Last week Launa and I stayed at a hotel where the experience fell short of expectations. When we brought it to the attention of the manager the response was a weak apology but no offer to make matters right. I then wrote a letter to corporate headquarters who responded with excuses, but no solution or real concern. It was clear I was only one small customer that didn’t mean much to them.
In analyzing companies for investment purposes, in addition to reading the financial data I also like to take a common sense approach. In this area one thing that carries a lot of weight is how a company treats its customers. If customer service is weak, a company will struggle regardless of the quality of its product.
Every business makes mistakes, but what matters is how they respond to those mistakes. Do they pass blame? Do they make excuses? Do they do what needs to be done to keep even the smallest customer happy? I have found that a company that disrespects an individual customer, will disrespect other customers as well, and that is bad for business. So in my opinion, no matter how big a company may be, how they treat the smallest of their customers tells me a great deal about their potential for long term success.
I met one day with the Senior V.P. of one of the world’s most successful entertainment companies. I asked his secret of success and he responded that despite having millions of customers, they treat every single one as a VIP. He said they have a 100% satisfaction guarantee for every customer. He told me the average family of four spends $32,000 in a lifetime with them, so they were not going to lose that business over an argument about a $30 toy or $20 meal, regardless of who was at fault. That policy gave me high confidence as a potential investor.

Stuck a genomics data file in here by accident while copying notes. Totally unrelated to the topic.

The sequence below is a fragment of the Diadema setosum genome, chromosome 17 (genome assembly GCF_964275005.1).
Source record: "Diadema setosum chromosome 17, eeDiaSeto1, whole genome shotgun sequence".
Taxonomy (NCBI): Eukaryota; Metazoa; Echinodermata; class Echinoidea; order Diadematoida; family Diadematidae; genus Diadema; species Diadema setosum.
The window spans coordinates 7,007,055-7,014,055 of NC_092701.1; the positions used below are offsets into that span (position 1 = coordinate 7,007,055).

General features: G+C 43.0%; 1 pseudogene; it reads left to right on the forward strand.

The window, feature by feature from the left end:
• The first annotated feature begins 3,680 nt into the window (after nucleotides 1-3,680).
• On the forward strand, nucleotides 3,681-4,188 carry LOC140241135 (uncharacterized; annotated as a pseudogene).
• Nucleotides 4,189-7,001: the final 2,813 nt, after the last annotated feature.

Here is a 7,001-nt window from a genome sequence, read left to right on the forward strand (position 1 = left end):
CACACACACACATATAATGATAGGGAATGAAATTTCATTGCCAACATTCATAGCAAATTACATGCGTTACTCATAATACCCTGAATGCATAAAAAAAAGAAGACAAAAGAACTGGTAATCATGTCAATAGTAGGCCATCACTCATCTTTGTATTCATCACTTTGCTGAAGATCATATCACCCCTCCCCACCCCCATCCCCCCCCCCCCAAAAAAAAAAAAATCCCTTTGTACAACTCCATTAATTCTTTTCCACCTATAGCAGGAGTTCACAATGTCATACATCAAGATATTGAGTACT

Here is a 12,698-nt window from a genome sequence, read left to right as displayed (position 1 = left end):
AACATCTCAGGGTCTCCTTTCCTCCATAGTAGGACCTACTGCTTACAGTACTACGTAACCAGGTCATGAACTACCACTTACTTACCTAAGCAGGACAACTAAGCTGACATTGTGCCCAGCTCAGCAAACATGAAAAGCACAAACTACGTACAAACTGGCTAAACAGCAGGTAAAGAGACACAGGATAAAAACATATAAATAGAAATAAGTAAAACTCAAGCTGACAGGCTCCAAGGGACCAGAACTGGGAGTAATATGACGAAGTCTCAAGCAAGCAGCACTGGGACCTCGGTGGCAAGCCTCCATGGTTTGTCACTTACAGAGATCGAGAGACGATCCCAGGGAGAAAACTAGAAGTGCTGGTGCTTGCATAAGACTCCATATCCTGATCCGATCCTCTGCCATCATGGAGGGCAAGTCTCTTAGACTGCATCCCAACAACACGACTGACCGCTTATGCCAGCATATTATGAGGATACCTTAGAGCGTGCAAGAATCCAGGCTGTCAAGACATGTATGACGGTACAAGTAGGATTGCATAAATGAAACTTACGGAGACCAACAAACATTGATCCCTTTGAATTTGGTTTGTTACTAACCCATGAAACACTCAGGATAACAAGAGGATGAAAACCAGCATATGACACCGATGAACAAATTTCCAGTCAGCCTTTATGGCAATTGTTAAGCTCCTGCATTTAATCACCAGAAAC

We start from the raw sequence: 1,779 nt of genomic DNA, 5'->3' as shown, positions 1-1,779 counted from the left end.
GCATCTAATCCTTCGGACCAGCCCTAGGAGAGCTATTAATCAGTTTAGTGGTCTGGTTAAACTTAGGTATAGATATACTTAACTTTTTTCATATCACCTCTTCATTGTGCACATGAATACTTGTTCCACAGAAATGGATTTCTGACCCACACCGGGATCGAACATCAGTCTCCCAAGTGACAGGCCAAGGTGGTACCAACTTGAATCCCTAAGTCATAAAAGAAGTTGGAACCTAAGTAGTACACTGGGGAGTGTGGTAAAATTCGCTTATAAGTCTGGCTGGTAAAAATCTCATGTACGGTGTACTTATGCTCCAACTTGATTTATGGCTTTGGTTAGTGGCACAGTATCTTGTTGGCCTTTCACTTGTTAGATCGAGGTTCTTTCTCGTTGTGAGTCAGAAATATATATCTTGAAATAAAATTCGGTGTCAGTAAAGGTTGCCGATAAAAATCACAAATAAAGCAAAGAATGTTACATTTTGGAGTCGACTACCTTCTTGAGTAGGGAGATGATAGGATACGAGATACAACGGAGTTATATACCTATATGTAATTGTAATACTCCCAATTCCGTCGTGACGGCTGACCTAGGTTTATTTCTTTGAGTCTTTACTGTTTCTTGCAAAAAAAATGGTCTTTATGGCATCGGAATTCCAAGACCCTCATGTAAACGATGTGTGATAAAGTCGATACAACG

Consumers today have many choices. If a company does not treat someone well, they will likely take their business elsewhere and will also share the bad experience with all their friends. In our digital age, customer service has never been more important. As an investor I would not hold an investment in my portfolio with a company that had not treated me well. I would know that company will struggle to compete in a world where bad news spreads rapidly.
As I drive around town I see parking lots full at businesses that are well known for their customer satisfaction policies. You don’t need to know how to read a financial report to know that these companies will have a competitive edge over those who feel some customers are too small to be bothered with.
Take a moment and review your investment holdings and ask how your personal experience has been with those businesses versus their competitors. Remember, how they treat you is how they are treating others, so invest accordingly.